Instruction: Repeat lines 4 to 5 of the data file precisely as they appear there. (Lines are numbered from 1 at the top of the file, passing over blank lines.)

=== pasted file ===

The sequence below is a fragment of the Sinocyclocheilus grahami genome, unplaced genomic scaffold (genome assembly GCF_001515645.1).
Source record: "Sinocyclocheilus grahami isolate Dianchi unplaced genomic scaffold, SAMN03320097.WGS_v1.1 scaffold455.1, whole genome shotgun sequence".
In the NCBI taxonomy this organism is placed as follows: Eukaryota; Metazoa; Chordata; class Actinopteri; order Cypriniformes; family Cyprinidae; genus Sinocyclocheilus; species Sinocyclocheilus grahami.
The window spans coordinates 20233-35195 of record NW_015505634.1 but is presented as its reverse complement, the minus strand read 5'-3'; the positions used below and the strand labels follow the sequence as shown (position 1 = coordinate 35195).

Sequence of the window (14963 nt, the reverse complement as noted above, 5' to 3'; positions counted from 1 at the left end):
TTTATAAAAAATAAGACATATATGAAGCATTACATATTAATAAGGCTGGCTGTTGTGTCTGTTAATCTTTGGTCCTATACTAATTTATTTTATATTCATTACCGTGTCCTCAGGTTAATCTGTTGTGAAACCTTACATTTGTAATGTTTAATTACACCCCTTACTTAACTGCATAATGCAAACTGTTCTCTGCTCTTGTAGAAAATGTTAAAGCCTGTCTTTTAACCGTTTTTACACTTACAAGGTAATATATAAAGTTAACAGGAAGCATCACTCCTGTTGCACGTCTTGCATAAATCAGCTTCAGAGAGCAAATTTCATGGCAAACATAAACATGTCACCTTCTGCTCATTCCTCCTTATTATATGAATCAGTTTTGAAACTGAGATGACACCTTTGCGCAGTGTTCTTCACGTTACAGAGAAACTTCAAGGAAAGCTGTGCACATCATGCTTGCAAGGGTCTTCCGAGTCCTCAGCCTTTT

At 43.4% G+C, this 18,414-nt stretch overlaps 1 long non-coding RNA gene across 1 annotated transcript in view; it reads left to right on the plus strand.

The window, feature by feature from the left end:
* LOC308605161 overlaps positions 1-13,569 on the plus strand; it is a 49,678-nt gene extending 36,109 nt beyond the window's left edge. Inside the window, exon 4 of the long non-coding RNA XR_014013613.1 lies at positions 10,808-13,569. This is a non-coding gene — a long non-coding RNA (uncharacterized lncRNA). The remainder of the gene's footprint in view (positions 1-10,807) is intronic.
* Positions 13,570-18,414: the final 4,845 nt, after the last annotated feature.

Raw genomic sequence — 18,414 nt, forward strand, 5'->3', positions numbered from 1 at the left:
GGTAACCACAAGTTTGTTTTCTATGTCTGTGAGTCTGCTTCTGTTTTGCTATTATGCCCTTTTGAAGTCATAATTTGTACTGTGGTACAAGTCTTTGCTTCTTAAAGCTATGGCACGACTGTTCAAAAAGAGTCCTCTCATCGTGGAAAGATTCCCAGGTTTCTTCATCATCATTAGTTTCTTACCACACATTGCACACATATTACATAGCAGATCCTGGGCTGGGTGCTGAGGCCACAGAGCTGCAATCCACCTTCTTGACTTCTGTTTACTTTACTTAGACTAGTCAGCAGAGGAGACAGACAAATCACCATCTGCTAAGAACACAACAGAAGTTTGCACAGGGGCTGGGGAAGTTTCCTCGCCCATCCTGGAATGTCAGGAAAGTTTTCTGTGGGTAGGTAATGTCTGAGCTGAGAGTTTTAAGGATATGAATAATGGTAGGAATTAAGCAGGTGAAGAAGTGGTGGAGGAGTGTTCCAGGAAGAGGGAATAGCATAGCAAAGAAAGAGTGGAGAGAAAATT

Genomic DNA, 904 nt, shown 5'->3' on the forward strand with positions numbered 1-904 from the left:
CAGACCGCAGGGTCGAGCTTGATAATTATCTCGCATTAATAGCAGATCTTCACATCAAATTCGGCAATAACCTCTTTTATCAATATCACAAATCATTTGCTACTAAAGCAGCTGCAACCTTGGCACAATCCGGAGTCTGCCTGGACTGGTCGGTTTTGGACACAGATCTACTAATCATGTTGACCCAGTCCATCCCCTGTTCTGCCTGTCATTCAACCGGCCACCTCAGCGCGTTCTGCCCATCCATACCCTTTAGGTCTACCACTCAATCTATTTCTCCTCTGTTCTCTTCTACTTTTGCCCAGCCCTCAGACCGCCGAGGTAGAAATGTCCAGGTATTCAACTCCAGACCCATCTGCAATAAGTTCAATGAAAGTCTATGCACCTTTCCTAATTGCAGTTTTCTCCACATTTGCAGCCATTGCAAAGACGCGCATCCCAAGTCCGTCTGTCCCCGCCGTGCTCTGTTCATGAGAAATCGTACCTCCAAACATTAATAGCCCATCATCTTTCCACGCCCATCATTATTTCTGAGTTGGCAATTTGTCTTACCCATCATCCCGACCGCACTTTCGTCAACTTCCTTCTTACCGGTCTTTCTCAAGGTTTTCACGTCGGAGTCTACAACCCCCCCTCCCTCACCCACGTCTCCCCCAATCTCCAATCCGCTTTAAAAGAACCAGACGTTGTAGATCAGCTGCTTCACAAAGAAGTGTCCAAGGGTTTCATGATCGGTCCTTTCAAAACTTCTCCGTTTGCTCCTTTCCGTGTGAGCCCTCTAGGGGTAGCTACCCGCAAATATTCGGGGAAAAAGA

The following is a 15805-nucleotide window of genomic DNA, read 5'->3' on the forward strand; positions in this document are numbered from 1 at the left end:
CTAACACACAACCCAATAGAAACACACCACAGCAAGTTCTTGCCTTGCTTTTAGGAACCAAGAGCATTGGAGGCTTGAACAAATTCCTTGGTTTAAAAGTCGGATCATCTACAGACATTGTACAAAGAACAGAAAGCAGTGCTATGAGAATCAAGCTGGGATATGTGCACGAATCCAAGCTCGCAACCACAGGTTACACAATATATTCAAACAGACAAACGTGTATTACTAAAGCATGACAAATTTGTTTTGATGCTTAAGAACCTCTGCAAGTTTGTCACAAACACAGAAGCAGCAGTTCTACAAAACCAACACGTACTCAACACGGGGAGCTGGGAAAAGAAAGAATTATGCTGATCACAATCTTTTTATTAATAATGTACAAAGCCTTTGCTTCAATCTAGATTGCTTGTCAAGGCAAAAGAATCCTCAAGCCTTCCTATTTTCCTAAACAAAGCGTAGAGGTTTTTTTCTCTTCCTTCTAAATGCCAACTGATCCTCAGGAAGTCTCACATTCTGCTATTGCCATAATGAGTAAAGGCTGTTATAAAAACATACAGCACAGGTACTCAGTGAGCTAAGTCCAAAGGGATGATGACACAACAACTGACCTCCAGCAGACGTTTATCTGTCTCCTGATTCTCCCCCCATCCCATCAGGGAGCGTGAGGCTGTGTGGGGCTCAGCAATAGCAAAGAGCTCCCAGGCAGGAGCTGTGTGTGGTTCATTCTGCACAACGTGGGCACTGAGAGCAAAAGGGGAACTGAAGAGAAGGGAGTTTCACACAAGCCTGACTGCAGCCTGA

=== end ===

The window spans coordinates 20233-35195 of record NW_015505634.1 but is presented as its reverse complement, the minus strand read 5'-3'; the positions used below and the strand labels follow the sequence as shown (position 1 = coordinate 35195).

Sequence of the window (14963 nt, the reverse complement as noted above, 5' to 3'; positions counted from 1 at the left end):